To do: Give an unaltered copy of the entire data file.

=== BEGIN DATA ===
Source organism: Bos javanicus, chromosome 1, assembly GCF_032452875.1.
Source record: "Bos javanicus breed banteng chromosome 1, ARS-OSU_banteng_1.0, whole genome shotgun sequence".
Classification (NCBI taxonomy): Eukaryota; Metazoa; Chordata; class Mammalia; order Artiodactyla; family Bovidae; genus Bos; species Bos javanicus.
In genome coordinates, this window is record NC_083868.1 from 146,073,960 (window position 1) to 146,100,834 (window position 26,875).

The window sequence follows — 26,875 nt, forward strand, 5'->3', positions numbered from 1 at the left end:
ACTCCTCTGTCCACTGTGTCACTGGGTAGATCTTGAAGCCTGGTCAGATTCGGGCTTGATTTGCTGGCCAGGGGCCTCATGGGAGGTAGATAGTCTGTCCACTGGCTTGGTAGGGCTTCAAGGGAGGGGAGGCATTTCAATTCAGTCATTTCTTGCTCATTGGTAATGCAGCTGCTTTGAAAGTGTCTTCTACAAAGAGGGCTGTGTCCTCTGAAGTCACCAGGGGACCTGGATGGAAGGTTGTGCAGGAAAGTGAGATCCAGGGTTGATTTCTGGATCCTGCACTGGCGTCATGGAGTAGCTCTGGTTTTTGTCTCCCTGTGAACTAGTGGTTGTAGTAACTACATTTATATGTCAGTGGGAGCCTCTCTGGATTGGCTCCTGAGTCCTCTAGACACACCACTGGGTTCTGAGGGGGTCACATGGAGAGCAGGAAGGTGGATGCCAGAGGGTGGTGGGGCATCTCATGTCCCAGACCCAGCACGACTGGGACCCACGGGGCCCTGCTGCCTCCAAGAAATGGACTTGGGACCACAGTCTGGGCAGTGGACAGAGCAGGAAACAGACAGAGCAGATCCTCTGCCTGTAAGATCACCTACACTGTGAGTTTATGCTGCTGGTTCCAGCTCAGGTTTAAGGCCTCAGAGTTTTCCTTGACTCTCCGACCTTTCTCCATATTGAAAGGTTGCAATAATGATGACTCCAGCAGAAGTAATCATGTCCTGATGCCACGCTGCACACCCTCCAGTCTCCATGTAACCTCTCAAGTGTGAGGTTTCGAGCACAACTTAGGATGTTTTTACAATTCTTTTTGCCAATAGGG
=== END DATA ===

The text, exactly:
Source organism: Bos javanicus, chromosome 1, assembly GCF_032452875.1.
Source record: "Bos javanicus breed banteng chromosome 1, ARS-OSU_banteng_1.0, whole genome shotgun sequence".
Classification (NCBI taxonomy): Eukaryota; Metazoa; Chordata; class Mammalia; order Artiodactyla; family Bovidae; genus Bos; species Bos javanicus.
In genome coordinates, this window is record NC_083868.1 from 146,073,960 (window position 1) to 146,100,834 (window position 26,875).

The window sequence follows — 26,875 nt, forward strand, 5'->3', positions numbered from 1 at the left end:
ACTCCTCTGTCCACTGTGTCACTGGGTAGATCTTGAAGCCTGGTCAGATTCGGGCTTGATTTGCTGGCCAGGGGCCTCATGGGAGGTAGATAGTCTGTCCACTGGCTTGGTAGGGCTTCAAGGGAGGGGAGGCATTTCAATTCAGTCATTTCTTGCTCATTGGTAATGCAGCTGCTTTGAAAGTGTCTTCTACAAAGAGGGCTGTGTCCTCTGAAGTCACCAGGGGACCTGGATGGAAGGTTGTGCAGGAAAGTGAGATCCAGGGTTGATTTCTGGATCCTGCACTGGCGTCATGGAGTAGCTCTGGTTTTTGTCTCCCTGTGAACTAGTGGTTGTAGTAACTACATTTATATGTCAGTGGGAGCCTCTCTGGATTGGCTCCTGAGTCCTCTAGACACACCACTGGGTTCTGAGGGGGTCACATGGAGAGCAGGAAGGTGGATGCCAGAGGGTGGTGGGGCATCTCATGTCCCAGACCCAGCACGACTGGGACCCACGGGGCCCTGCTGCCTCCAAGAAATGGACTTGGGACCACAGTCTGGGCAGTGGACAGAGCAGGAAACAGACAGAGCAGATCCTCTGCCTGTAAGATCACCTACACTGTGAGTTTATGCTGCTGGTTCCAGCTCAGGTTTAAGGCCTCAGAGTTTTCCTTGACTCTCCGACCTTTCTCCATATTGAAAGGTTGCAATAATGATGACTCCAGCAGAAGTAATCATGTCCTGATGCCACGCTGCACACCCTCCAGTCTCCATGTAACCTCTCAAGTGTGAGGTTTCGAGCACAACTTAGGATGTTTTTACAATTCTTTTTGCCAATAGGG